Considering the feats they are capable of, Echo & the Bunnymen must have been magicians of some sort in another life. Their latest trick is staying together long enough to mesmerize their dedicated Japanese fans at gigs celebrating their 25th birthday.

Spearheading the wave of postpunk bands in early ’80s Liverpool, they managed to pull off that rare feat of achieving commercial success without sacrificing their underground kudos. Sonically, the Bunnymen’s sound hinged on the tense interplay of Will Sergeant’s searing, imaginative guitar work and Pete de Freitas’ skillful drumming. Add to this the intelligent, not to say evocative, lyrics urgently delivered by singer Ian McCulloch and it’s easy to see why the Bunnymen struck a chord. Their first album, 1980’s “Crocodiles,” injected a shot of their trademark moody atmospherics into the U.K.’s Top 20, paving the way for the commercial and artistic peaks of 1983’s “Porcupine” and 1984’s “Ocean Rain.”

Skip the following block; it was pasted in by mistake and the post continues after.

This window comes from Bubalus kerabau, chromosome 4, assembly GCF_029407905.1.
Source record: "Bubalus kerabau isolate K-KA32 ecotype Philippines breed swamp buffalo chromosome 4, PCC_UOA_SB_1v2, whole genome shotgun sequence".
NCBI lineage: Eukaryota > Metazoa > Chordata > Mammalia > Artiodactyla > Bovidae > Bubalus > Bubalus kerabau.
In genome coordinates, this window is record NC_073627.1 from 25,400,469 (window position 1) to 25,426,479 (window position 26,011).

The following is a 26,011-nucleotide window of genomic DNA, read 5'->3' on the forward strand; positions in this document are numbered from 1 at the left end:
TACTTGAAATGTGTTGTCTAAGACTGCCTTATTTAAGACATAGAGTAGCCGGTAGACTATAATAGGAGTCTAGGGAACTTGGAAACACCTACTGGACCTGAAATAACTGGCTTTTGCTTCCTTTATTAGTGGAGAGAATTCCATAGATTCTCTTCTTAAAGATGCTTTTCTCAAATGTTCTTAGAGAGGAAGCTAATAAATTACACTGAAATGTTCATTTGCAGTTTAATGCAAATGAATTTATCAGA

Unable to view this article?

This could be due to a conflict with your ad-blocking or security software.

Please add japantimes.co.jp and piano.io to your list of allowed sites.

If this does not resolve the issue or you are unable to add the domains to your allowlist, please see out this support page.

We humbly apologize for the inconvenience.

In a time of both misinformation and too much information, quality journalism is more crucial than ever.
By subscribing, you can help us get the story right.